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May 11, 2009 07:33 AM

Shelf-stable French vinaigrette?

Does anyone have any recommendations about making shelf-stable vinaigrette? I prefer my homemade vinaigrette to any bottled option out there - by leaps and bounds - but if I try to make a large batch so I can have it at the office, the emulsion falls apart in transport. Has anyone else had this problem, and if so, how have you addressed it?

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  1. this may be too simple but I just make mine in one of those "Good Seasons" cruets and store it in the refrigerator. Shake it when I want to use it. Lasts a good long time that way.

    1. Yeah, just transport it in a tight-sealing vessel - like DGresh's good seasons cruet, or a clean mayonnaise jar, jam jar, etc. - and shake it up before you use it.

      1 Reply
      1. re: janniecooks

        I also use a size appropriate jar and I make sure ALL smell is gone. Sometimes a little soak with lemon juice, Dawn and water will get out stubborn aromas.

      2. As an aside, what makes "French" vinaigrette French?

        11 Replies
        1. re: c oliver

          the spelling? ;) reminds me of the dinner in "better off dead", when the mom serves "french" fries, "french" bread, "french" dressing, etc. lol.

          vinaigrettes are pretty stable. they just need a stir or shake to get back together. i put obama-mustard {dijon} in mine, which also helps stabilize the emulsion.

          1. re: hotoynoodle

            hotoynoodle, What, pray tell is obama-mustard? Have I missed something? Is it a "mixed race" condiment? Dijon is usually uni-race, as in French.... Is this just a bizarre typo? adam

            1. re: adamshoe

              lame joke: when he and biden went for burgers, obama ordered dijon mustard on his, which made some of the fox commentators go crazy.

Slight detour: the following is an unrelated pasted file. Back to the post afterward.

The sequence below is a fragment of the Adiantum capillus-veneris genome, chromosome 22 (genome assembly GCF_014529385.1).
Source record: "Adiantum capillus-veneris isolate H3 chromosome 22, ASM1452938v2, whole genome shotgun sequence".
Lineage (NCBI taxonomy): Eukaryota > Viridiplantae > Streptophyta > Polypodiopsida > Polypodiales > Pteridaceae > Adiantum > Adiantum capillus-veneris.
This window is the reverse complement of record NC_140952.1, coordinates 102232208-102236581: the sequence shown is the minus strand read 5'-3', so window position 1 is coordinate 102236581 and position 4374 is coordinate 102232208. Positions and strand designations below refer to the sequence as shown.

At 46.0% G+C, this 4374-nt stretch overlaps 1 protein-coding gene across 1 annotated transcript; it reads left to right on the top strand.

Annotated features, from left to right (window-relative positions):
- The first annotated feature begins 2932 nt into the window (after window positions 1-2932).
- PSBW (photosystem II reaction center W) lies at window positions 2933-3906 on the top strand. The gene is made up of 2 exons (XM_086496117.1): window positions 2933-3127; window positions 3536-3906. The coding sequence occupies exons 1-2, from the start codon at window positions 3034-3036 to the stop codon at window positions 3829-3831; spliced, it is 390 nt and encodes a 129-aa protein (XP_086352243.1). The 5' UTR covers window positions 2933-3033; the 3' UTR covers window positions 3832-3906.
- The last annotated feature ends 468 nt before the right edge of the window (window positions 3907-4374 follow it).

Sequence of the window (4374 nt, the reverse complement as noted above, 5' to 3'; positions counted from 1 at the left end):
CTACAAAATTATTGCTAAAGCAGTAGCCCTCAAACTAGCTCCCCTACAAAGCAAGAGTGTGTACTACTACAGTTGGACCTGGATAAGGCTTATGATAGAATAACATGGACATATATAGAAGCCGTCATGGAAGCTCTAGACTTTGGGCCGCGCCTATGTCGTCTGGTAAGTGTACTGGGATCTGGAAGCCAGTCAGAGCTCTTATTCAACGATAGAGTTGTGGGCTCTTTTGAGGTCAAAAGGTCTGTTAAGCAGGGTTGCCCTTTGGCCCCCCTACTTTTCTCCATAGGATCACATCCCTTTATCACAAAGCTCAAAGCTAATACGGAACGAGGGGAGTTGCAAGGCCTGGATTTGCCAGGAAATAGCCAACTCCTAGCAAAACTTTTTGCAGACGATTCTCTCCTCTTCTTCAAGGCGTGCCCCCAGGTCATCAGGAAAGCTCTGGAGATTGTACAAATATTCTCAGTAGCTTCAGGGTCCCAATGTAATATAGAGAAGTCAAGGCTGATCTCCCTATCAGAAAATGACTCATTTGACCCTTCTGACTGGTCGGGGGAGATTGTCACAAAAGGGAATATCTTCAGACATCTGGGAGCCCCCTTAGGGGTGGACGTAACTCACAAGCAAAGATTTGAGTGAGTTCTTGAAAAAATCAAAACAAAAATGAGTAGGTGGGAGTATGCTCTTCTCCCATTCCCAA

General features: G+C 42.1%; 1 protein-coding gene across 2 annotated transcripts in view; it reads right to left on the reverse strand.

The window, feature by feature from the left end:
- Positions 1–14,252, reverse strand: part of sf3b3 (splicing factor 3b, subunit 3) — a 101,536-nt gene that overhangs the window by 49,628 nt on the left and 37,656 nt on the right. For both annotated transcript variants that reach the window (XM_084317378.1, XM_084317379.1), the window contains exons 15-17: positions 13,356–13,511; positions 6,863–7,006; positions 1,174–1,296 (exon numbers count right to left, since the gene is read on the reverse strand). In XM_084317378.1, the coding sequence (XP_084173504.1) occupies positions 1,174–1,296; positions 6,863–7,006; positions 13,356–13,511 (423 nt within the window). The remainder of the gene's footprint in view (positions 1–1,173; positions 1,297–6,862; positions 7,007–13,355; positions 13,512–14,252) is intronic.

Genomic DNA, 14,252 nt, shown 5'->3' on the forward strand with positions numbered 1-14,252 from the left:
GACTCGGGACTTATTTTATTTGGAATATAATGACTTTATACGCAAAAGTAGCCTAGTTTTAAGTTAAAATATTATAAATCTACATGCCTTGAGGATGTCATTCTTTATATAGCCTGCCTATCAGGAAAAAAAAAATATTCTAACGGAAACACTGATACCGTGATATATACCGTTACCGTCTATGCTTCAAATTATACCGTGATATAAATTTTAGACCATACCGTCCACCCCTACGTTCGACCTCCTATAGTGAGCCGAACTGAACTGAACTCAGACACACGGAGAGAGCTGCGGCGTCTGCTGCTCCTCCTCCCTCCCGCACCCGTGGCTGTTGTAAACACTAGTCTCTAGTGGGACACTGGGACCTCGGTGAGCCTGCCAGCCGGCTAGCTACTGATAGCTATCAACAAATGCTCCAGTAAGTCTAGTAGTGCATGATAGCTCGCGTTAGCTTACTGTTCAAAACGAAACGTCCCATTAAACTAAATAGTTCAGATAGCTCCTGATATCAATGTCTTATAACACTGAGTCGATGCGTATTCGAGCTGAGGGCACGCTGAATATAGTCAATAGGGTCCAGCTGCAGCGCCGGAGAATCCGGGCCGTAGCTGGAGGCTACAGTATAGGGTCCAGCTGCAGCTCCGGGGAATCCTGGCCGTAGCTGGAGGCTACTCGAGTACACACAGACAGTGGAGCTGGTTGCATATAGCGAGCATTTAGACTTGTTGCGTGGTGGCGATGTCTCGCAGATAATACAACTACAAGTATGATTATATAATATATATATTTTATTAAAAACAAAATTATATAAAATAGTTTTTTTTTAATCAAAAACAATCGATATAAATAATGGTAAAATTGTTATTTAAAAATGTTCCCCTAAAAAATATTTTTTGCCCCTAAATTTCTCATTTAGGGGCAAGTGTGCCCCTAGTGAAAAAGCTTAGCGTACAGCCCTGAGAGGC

2. re: c oliver

            What a great question! I never thought about it before, and my immediate response was "because this is the dressing that every French woman I know seems to know how to make from birth." But after pondering for more that 30 seconds, I realized that it's the mustard, Dijon to be exact. Not only does it spike the flavor, but the eggs in the mustard help emulsify the whole mix and give it a thicker consistency.

            And thanks everyone for encouraging me to just shake it up! I did and it worked just fine.

            1. re: ksherk

              Would you share your proportions please?

              1. re: ksherk

                Just to clarify, straight Dijon mustard contains no eggs. It should be just mustard powder, vinegar and/or white wine, salt and maybe another thing or two. I'm not sure why it works as an emulsifier - I'm no scientist - but it does. And the fact that it contains no eggs makes the mixture of oil, vinegar, mustard, salt and pepper shelf stable just by nature.

                1. re: Nyleve

                  I just looked on our friend's jar of Grey Poupon and it has fruit pectin. Would that be it?

                  1. re: c oliver

                    i'm wondering if kraft added the fruit pectin after taking over the brand? it's certainly not a traditional ingredient, or necessary.

                    1. re: c oliver

                      What is fruit pectin doing in there? _le sigh_

                      1. re: smtucker

                        I know :( BTW, you're in Boston, right? We're going to Cape Cod in late June. Maybe a get together with always cooking?

                        1. re: c oliver

                          Just saw this... absolutely on the get together. I should be around. No fun travel this summer.